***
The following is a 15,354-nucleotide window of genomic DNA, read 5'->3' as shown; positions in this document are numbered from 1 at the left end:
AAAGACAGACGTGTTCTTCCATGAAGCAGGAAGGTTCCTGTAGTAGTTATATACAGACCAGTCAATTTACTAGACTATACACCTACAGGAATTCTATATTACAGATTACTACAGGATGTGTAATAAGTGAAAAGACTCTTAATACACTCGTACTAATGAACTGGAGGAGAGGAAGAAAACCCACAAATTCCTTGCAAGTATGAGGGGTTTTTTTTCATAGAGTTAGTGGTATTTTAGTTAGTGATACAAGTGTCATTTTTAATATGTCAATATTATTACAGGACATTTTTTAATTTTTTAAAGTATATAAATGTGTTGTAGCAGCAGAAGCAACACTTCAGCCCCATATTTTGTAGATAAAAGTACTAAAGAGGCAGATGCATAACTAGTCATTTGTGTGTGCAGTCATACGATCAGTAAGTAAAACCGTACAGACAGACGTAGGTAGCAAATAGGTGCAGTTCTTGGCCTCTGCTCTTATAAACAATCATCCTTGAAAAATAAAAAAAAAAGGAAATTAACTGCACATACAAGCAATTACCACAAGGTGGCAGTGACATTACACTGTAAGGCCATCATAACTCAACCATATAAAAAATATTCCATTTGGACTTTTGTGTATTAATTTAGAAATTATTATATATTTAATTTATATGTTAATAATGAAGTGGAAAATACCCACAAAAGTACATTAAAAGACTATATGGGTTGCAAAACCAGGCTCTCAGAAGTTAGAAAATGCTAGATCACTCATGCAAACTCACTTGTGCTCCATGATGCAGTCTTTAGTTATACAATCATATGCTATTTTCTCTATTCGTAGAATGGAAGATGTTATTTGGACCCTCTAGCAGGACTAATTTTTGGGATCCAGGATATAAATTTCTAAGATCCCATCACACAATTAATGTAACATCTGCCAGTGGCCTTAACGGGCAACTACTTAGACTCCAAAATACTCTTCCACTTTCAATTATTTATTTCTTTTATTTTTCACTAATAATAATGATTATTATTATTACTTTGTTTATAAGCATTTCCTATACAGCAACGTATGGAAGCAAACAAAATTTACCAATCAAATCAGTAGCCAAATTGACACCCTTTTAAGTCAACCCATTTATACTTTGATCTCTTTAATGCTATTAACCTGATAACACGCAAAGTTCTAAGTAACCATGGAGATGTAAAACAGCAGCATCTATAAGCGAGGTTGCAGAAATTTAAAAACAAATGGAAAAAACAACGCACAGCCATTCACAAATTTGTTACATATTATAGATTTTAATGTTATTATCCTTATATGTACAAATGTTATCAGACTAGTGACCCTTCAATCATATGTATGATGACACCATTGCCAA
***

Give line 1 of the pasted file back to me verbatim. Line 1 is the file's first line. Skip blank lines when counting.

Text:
The following is a 15,354-nucleotide window of genomic DNA, read 5'->3' as shown; positions in this document are numbered from 1 at the left end: